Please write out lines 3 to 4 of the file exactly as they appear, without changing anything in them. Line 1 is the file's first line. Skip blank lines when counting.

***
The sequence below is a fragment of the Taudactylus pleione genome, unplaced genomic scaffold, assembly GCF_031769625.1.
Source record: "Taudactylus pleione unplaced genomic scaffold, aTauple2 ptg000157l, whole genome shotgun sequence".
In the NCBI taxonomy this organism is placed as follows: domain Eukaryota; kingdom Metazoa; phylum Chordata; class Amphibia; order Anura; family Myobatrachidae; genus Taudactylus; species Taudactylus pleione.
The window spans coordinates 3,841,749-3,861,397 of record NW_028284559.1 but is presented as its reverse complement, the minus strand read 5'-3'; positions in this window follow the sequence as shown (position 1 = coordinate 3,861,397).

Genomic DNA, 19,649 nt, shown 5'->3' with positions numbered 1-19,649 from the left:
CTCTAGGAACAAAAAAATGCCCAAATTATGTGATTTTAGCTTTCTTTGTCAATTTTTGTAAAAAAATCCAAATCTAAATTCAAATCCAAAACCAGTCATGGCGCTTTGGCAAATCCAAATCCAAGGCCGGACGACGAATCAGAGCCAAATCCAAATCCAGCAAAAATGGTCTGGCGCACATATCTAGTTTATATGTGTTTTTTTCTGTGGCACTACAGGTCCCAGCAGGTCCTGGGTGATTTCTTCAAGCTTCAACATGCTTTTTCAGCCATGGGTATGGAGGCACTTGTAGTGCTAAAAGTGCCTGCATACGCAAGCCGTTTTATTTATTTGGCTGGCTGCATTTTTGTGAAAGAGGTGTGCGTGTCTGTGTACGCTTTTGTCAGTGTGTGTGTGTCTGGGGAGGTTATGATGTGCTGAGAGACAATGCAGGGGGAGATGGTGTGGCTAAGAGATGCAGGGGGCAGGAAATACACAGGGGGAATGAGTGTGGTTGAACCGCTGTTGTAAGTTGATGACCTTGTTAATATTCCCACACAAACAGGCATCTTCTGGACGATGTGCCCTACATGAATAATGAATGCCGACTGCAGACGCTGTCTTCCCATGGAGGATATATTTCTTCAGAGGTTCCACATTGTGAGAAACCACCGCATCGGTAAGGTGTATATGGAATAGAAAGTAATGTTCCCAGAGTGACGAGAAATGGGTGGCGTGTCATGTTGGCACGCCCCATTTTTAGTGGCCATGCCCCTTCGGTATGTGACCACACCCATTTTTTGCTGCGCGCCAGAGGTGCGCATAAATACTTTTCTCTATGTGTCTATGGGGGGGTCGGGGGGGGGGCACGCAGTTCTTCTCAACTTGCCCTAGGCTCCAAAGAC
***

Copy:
In the NCBI taxonomy this organism is placed as follows: domain Eukaryota; kingdom Metazoa; phylum Chordata; class Amphibia; order Anura; family Myobatrachidae; genus Taudactylus; species Taudactylus pleione.
The window spans coordinates 3,841,749-3,861,397 of record NW_028284559.1 but is presented as its reverse complement, the minus strand read 5'-3'; positions in this window follow the sequence as shown (position 1 = coordinate 3,861,397).